Only Bill Bailey could have a theatre roaring with laughter over the Renaissance painting The Incredulity of Saint Thomas.
Bringing to life the depiction of the original doubting Thomas was all part of the English comedian's two-hour show, one themed on his mistrust of the modern world that comes after his last appearance here in 2008.
He also had a good line in similes and metaphors.
Ones which likened the English football team to terrified cabbages, Simon Cowell to a loathsome tick, Jamie Oliver to a fat-tongued gibbon and described James Blunt as a "knuckle-dragging Nickelback fan".
And Bailey also pretty much succeeded in uniting 2000 people in a campaign to plug the BP oil spill with Dan Brown novels.
But really, far from being an angry-eyed, narcissistic rant, his repertoire was educational.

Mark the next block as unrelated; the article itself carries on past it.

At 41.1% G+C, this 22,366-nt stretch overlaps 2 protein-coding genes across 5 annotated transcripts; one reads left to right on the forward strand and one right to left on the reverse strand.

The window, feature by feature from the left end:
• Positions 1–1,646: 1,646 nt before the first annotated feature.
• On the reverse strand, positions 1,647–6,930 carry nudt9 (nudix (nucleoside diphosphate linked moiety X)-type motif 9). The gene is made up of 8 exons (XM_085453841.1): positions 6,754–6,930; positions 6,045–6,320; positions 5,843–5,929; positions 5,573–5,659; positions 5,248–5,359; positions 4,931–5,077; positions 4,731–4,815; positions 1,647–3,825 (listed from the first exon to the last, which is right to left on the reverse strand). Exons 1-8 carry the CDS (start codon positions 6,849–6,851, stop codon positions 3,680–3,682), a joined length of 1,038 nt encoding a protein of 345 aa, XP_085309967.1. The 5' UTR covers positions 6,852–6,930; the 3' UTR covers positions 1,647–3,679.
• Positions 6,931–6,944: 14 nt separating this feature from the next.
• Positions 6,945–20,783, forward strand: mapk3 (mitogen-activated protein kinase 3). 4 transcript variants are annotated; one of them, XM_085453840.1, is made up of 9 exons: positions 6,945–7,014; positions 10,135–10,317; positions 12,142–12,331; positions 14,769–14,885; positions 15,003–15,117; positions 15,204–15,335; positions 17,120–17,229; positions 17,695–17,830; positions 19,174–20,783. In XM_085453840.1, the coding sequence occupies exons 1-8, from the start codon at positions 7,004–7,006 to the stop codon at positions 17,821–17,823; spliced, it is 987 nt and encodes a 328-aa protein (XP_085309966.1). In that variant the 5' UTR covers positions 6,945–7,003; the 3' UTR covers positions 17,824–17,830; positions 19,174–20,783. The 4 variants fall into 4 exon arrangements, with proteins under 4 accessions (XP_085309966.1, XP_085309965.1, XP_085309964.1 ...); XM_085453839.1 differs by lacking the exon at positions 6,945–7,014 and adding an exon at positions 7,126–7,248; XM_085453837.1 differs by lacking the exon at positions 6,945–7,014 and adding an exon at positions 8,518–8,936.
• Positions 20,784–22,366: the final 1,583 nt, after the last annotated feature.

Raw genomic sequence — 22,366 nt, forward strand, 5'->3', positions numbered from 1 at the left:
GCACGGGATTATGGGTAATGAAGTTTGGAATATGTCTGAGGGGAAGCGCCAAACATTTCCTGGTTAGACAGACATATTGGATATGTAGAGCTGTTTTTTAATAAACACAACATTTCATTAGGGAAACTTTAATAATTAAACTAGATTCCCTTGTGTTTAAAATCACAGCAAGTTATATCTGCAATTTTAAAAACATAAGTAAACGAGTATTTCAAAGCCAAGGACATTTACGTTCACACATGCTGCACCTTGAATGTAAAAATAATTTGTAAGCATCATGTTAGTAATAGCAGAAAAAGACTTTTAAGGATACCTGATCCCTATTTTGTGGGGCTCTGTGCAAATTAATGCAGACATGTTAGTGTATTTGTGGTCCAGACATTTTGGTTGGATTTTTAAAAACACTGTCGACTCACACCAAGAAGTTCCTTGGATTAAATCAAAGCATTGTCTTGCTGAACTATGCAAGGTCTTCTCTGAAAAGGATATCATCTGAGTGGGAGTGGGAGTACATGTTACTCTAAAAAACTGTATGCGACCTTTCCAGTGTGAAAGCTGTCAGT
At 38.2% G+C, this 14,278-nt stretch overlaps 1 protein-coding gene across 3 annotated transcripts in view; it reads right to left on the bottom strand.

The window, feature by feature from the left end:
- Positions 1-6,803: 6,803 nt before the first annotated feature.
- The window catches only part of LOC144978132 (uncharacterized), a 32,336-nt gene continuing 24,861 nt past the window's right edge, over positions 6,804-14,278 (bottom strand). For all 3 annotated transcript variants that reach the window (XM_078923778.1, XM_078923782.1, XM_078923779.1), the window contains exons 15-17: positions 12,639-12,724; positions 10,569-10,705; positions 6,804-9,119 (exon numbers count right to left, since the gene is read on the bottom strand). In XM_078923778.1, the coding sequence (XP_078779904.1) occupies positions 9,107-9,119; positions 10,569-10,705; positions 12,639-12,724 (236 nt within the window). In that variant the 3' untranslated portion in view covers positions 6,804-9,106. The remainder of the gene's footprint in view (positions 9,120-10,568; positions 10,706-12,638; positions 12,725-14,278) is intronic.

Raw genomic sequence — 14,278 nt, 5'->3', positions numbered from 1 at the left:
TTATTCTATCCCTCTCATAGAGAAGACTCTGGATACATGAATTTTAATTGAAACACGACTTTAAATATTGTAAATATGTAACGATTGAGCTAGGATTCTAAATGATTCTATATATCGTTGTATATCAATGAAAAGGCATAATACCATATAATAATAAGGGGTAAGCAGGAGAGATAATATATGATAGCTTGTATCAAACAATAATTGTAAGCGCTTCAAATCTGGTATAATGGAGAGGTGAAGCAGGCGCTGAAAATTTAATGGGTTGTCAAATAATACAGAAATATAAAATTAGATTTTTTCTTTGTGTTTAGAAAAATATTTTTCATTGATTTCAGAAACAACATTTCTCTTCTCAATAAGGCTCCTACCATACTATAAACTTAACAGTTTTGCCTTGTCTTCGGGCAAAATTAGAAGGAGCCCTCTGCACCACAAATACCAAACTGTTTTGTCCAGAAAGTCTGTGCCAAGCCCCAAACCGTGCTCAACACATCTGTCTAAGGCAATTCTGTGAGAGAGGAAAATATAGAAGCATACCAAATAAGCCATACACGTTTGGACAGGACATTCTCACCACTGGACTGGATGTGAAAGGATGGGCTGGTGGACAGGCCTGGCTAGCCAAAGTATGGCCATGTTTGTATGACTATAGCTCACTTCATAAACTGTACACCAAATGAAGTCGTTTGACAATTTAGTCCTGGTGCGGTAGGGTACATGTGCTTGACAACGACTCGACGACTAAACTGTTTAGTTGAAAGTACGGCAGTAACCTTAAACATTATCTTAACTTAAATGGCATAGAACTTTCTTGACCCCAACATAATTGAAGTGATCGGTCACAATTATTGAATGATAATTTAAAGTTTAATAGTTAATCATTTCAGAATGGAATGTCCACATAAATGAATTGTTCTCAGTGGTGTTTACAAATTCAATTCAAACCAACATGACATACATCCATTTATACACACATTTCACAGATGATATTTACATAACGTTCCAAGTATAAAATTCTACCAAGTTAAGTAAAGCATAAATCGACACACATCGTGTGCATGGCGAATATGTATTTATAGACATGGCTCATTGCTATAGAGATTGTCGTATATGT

The audience were given the opportunity to examine the lyrics of Akon's Smack That, learn what is so special about barnacles and expand their "txt spk" with a new acronym - ROTFLYSST (rolling on the floor laughing yet still somehow typing).
From playing Nirvana on the Arabic oud to a soaring piece of dance music with the help of an audience member on the Japanese tenori-on and finally, a version of Gary Numan's Cars complete with (car) horn section, the show's musical component also allowed Bailey to exercise his boundless imagination - and get things a little folked up.
Bailey seemed to have as much fun as his audience and persuaded them to stay as they started to file out after three encores and learn the lyrics to La Bamba.
That was surely a tick on the bucket lists of those there on Monday night.
And Bailey's expression upon hearing a chorus of Kiwis sing? That too was a hoot, without a doubt.